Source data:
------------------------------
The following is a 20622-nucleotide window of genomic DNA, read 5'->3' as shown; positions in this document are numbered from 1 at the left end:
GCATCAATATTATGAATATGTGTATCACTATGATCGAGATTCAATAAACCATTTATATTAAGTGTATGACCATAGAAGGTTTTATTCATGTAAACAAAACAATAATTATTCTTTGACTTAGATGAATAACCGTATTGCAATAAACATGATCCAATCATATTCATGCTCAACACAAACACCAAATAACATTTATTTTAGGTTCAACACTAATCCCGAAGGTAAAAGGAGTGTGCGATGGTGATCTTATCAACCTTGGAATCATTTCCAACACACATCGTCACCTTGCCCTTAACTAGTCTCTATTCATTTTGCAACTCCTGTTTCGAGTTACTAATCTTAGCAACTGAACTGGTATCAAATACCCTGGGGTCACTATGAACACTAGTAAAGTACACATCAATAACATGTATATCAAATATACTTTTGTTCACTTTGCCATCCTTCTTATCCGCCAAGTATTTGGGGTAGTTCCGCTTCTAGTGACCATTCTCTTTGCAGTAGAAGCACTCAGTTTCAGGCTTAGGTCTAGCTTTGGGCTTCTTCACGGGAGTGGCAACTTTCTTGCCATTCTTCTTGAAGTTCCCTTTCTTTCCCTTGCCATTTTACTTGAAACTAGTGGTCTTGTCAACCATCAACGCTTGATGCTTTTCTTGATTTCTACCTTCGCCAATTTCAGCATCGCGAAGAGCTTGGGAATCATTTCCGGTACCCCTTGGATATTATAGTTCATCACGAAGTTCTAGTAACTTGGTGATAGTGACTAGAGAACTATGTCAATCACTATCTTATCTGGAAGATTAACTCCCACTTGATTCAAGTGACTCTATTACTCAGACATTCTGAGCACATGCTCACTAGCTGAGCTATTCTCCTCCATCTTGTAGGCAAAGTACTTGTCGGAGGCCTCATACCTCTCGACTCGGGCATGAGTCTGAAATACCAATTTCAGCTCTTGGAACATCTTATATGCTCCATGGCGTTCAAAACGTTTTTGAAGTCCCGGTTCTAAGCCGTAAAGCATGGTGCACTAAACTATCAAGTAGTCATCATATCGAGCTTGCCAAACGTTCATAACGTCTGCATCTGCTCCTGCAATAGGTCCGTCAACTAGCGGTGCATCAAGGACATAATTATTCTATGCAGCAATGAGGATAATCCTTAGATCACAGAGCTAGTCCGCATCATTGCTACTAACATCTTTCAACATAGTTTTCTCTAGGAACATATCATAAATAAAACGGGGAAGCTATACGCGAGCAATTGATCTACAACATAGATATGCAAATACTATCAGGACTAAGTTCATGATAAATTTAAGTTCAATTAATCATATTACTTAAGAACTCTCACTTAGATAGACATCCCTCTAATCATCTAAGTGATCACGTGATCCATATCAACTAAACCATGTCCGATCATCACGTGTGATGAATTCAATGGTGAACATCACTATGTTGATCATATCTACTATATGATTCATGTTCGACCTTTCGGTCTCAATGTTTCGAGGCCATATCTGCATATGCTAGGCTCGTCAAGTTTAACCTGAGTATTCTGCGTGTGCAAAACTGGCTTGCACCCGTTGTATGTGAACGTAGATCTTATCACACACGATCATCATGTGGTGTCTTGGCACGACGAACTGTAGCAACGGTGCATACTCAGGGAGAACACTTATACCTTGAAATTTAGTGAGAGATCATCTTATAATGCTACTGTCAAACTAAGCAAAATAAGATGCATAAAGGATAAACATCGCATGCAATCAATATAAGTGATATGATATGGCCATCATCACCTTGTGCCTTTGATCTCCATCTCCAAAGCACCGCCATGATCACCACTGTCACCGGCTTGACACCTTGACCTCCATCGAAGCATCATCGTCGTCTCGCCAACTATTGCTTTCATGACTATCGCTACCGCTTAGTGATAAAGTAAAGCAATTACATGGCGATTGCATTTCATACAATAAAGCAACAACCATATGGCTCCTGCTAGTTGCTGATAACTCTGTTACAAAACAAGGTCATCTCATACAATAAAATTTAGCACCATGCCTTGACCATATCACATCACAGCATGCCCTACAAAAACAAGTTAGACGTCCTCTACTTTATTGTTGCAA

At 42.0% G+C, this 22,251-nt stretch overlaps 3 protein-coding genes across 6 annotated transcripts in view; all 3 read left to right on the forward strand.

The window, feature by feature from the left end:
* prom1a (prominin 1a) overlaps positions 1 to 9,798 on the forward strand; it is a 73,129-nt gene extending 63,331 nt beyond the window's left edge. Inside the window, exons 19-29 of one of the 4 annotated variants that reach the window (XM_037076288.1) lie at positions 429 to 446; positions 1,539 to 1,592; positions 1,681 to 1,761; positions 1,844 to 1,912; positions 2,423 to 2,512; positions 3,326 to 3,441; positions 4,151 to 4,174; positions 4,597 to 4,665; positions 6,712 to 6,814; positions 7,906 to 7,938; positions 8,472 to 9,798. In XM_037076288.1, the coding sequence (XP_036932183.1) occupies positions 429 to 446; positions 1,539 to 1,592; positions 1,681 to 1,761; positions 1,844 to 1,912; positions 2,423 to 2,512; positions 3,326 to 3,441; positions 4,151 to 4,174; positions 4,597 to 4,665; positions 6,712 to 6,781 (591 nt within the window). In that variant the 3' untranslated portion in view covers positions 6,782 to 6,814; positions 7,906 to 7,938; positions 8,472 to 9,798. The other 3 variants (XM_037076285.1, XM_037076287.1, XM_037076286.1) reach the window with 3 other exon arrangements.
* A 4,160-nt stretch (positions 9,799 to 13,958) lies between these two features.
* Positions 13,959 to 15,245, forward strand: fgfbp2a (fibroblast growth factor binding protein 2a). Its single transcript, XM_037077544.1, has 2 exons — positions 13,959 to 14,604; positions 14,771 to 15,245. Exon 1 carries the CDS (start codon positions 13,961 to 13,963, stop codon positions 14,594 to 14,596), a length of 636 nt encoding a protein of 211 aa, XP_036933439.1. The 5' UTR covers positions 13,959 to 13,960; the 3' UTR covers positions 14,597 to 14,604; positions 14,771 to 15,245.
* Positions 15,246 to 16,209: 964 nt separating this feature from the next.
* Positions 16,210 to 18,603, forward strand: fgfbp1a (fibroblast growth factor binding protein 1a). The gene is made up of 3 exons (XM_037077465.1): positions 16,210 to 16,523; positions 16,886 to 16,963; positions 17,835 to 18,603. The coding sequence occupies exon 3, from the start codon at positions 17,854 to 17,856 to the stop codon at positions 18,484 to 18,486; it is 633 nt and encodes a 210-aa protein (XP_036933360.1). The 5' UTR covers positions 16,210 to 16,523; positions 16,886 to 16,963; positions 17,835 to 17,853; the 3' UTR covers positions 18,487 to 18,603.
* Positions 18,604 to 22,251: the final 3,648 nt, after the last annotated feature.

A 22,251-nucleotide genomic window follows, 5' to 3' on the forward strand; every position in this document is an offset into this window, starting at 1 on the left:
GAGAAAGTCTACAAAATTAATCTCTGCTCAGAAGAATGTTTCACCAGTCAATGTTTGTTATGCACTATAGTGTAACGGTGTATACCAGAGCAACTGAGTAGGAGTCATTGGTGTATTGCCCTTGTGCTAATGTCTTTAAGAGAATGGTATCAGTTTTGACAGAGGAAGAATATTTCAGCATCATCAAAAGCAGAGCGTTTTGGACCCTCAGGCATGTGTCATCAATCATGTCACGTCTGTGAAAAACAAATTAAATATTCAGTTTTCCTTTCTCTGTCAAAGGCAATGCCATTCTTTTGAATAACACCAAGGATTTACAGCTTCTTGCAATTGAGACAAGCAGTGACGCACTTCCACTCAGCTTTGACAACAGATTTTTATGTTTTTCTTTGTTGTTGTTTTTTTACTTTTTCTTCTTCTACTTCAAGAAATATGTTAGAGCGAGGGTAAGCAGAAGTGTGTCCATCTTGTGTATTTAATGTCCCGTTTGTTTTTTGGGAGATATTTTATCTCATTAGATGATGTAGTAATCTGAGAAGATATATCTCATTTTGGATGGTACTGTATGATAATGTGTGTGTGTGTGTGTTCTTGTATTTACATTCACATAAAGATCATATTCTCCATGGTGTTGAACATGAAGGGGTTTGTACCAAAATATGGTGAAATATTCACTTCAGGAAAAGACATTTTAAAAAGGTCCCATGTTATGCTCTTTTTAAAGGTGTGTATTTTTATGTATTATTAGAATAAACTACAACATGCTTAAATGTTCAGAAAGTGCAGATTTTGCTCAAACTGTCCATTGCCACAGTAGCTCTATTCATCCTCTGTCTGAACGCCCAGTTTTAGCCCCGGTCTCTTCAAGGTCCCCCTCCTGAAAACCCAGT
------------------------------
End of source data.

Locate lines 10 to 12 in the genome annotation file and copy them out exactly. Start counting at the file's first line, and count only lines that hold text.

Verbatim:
* Positions 18,604 to 22,251: the final 3,648 nt, after the last annotated feature.

A 22,251-nucleotide genomic window follows, 5' to 3' on the forward strand; every position in this document is an offset into this window, starting at 1 on the left:
GAGAAAGTCTACAAAATTAATCTCTGCTCAGAAGAATGTTTCACCAGTCAATGTTTGTTATGCACTATAGTGTAACGGTGTATACCAGAGCAACTGAGTAGGAGTCATTGGTGTATTGCCCTTGTGCTAATGTCTTTAAGAGAATGGTATCAGTTTTGACAGAGGAAGAATATTTCAGCATCATCAAAAGCAGAGCGTTTTGGACCCTCAGGCATGTGTCATCAATCATGTCACGTCTGTGAAAAACAAATTAAATATTCAGTTTTCCTTTCTCTGTCAAAGGCAATGCCATTCTTTTGAATAACACCAAGGATTTACAGCTTCTTGCAATTGAGACAAGCAGTGACGCACTTCCACTCAGCTTTGACAACAGATTTTTATGTTTTTCTTTGTTGTTGTTTTTTTACTTTTTCTTCTTCTACTTCAAGAAATATGTTAGAGCGAGGGTAAGCAGAAGTGTGTCCATCTTGTGTATTTAATGTCCCGTTTGTTTTTTGGGAGATATTTTATCTCATTAGATGATGTAGTAATCTGAGAAGATATATCTCATTTTGGATGGTACTGTATGATAATGTGTGTGTGTGTGTGTTCTTGTATTTACATTCACATAAAGATCATATTCTCCATGGTGTTGAACATGAAGGGGTTTGTACCAAAATATGGTGAAATATTCACTTCAGGAAAAGACATTTTAAAAAGGTCCCATGTTATGCTCTTTTTAAAGGTGTGTATTTTTATGTATTATTAGAATAAACTACAACATGCTTAAATGTTCAGAAAGTGCAGATTTTGCTCAAACTGTCCATTGCCACAGTAGCTCTATTCATCCTCTGTCTGAACGCCCAGTTTTAGCCCCGGTCTCTTCAAGGTCCCCCTCCTGAAAACCCAGT